My Father Taught Me To Fish
Why did we have to kill you.
No, that’s not it.
How come I didn’t care or was even excited, exhilarated
by your death. When we pulled you from the sea
and onto the boat, your eyes round with surprise like a man’s
when he’s falling from his chair, you must have known
you’d had it. Something inside
the free and wild
always knows, but who knows
how a cod’s heart works. If it works like mine
then I think I must have heard it— or at least something wet,
I remember this,
drummed itself to death on the deck of our little boat.
I was to teach his whole family English.
It wasn‘t so bad
being shut up in the Finnish countryside
since he lent me
a four-wheel off-road motorcycle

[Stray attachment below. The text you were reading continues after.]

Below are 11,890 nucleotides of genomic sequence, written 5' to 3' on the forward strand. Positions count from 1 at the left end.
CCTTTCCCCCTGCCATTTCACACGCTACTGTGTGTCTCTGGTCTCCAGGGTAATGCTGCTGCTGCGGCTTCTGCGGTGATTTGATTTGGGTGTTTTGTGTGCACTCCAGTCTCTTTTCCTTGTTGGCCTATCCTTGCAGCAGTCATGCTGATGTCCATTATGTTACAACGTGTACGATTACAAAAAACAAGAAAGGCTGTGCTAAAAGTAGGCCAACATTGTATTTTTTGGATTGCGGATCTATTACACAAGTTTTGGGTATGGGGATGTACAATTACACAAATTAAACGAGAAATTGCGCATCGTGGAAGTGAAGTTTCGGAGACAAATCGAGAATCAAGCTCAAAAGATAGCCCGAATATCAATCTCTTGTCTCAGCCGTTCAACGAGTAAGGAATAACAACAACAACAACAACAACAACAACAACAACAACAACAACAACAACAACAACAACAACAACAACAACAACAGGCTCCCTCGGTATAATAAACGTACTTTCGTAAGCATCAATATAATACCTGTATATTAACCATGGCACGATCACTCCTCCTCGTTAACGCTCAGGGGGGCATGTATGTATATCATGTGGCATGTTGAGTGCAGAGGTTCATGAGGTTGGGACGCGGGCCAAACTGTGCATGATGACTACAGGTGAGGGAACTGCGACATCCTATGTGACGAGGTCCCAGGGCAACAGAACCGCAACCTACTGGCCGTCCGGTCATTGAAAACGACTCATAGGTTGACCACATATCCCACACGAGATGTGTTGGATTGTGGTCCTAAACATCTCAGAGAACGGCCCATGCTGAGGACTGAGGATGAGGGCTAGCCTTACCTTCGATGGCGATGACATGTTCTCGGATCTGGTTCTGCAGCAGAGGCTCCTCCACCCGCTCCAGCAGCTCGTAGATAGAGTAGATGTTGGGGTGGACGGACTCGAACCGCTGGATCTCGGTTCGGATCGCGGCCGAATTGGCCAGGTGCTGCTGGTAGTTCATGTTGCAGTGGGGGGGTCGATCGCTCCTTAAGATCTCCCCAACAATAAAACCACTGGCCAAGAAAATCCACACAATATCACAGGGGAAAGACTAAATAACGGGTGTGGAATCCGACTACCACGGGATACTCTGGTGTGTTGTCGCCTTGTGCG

for roaring down
to his private lakeside beach
to wash up
and still my heavy morning-self
in the sauna there.
I would tell him, I‘m going to the bar tonight,
the Finnish girls
are so pretty, so open for fun. Hmm,
he would say,
Once he told me
I just made enough money on the stock
market to buy
3 new Volvos, I wanted to say
but held myself back. The old man was rich
but his wife
owned it all—the houses, cars, the bus
afternoon his family came round
and drank up all my
whisky, they asked how I liked Finland,
I told them
the Finnish girls are great, so open, so fun.
they said, hmmmmmmmmmmmmm.
After a month
the old man said I wasn‘t needed any more,
that I could go.
I went. It’s taken me fifteen years to understand
exactly what he thought
of me. Him with his wife’s money
and his wife’s
bus company and his pocket-change for Volvos.
I guess he’s dead
by now – and the only sweet thing: I may know
what he thought
about me but he’ll never find out what I thought
But I’m pretty sure you can guess what it is,